OTTAWA – Almost 1,500 Chiefs, Elders, youth and other delegates attended the AFN Special Chiefs Assembly (SCA) in Ottawa, Ontario held December 5 – 7. First Nations gathered under the theme “Our Languages, Our Land, our Future” to discuss key priorities and set direction for the coming year. Issues and challenges were identified, along with areas where there is momentum and progress. This Bulletin provides an overview of key areas of discussion.
First Nations languages have been a priority for many years. Delegates discussed the work to co-develop an Indigenous Languages Act, announced in 2016, that aims to ensure First Nations languages are recovered, revitalized and restored. The AFN held a series of regional Engagement Sessions that will guide its work, and the AFN will ensure the federal government fulfills its duty to engage properly and respectfully with First Nations. The goal is to have the legislation in place sometime in 2018.
First Nations education is an area where significant progress is underway. First Nations are working with federal counterparts on a Memorandum to Cabinet to unlock more than $650 million in funding for First Nations students, schools and education systems. The approach is based on First Nations control of First Nations education, and respect for First Nations rights, jurisdiction and Treaties. First Nations will be able to organize themselves in any way that works best for them to receive this funding. It is clear that First Nation governments will receive more funding to support First Nations education in 2018. Minister of Indigenous Services Jane Philpott affirmed publicly that education is a Treaty right, something First Nations have always known, but it’s the first time a federal cabinet minister has publicly acknowledged this reality.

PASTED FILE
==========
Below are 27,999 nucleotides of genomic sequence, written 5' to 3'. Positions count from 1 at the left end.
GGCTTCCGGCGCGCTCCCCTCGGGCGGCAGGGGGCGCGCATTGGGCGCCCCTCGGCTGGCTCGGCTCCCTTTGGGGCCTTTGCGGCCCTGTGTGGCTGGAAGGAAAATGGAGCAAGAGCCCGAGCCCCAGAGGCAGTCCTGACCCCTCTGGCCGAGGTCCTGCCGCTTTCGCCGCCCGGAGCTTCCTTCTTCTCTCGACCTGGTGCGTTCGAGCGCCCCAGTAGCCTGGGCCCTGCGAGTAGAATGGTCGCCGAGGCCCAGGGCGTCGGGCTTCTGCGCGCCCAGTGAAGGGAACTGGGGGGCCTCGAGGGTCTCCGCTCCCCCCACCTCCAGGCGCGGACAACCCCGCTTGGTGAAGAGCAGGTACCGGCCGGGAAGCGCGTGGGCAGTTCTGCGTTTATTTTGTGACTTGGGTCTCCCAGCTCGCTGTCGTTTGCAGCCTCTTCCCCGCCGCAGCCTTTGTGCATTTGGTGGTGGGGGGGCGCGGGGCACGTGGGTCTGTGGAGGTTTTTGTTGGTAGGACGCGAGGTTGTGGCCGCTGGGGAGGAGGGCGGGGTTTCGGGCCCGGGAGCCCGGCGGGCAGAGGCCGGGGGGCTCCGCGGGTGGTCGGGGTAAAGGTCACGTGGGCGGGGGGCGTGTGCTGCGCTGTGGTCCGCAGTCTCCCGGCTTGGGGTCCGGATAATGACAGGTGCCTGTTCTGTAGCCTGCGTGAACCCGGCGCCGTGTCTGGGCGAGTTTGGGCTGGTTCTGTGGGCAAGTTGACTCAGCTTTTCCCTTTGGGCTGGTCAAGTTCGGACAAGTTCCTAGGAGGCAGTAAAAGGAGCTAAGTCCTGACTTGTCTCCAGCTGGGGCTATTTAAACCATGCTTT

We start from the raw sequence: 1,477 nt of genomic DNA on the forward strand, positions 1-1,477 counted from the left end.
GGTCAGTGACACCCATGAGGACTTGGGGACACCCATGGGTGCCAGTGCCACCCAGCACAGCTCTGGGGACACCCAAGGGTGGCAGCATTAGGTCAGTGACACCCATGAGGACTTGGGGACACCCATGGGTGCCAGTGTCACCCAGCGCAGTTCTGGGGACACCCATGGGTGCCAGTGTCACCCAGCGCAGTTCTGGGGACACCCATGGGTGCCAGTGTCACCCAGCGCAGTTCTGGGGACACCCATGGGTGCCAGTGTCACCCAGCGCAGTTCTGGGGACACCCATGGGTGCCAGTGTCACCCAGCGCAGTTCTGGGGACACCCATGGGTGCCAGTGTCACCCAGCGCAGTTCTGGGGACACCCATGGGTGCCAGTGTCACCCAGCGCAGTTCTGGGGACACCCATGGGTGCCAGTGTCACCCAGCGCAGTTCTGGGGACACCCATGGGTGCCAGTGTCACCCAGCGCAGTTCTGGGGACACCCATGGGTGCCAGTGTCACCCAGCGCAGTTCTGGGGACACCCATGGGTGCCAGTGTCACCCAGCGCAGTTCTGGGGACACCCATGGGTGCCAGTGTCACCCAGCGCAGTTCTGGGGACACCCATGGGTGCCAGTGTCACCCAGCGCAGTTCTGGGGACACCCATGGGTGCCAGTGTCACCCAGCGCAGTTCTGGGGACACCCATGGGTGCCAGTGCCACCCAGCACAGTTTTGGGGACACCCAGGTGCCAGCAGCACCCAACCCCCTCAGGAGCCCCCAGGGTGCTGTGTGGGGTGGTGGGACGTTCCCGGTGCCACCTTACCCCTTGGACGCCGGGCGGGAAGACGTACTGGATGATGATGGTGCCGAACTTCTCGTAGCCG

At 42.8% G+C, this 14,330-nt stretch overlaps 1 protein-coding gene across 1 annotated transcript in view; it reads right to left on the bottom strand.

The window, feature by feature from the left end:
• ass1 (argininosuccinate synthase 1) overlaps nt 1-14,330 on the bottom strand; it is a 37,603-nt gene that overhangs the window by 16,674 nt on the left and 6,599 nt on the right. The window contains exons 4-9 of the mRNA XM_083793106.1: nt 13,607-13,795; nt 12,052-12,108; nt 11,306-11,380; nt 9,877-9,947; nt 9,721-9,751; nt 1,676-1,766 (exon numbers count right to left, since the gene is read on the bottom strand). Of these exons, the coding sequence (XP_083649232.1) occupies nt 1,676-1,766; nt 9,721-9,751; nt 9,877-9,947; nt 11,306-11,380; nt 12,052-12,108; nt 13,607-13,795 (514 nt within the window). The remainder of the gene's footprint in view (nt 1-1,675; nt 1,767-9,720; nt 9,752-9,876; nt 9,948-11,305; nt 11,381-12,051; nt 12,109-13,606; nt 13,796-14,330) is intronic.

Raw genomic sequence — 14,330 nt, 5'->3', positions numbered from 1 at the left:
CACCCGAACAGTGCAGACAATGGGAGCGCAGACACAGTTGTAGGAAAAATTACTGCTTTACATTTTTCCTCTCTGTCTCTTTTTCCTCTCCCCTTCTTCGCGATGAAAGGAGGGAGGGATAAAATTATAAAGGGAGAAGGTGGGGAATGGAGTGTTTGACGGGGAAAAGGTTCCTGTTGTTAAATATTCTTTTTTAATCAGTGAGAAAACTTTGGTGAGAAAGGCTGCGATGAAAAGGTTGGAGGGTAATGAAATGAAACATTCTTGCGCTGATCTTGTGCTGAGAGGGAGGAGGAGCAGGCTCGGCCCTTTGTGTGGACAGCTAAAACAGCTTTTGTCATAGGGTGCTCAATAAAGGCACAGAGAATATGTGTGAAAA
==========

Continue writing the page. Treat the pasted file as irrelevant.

First Nations are calling for action to address the situation of children in care, a situation Minister Philpott admitted is a “humanitarian crisis”. Minister Philpott committed publicly in her remarks to the Assembly that the next federal budget will close the gap in funding for First Nations child welfare. First Nations have been strongly pushing for this, and AFN held a National Day of Action on First Nation Child Welfare in November. The Minister’s commitment is long overdue, especially in light of the Canadian Human Rights Tribunal decision in response to the complaint brought forward by the AFN and the First Nations Child and Family Caring Society, but it is welcome news for our children.
The work continues on a New Fiscal Relationship to ensure long-term sufficient, predictable, sustainable funding for First Nation governments. This is important work as it will allow First Nations governments to move away from yearly, unpredictable funding agreements with multiple departments and get into longer-term funding arrangements that will allow for stability, predictability and strategic planning. The overall goal is healthy, secure communities and strong First Nation governments to set the foundation for Nation re-building.
First Nations Policing is an urgent priority. The AFN position is that First Nations police forces must be deemed an essential service and be supported and funded, at minimum, on par with other police forces in Canada. Many policing agreements will sunset at the end of March 2018 so it’s critical to get new agreements and funding in place now. The AFN Quebec-Labrador region held a press conference on this issue during the Assembly and the AFN has a national resolution from the 2017 AGA supporting this approach. The AFN will continue to keep up the pressure to support First Nations policing. This is about safety and the security for First Nations police officers and for First Nations families and communities as well.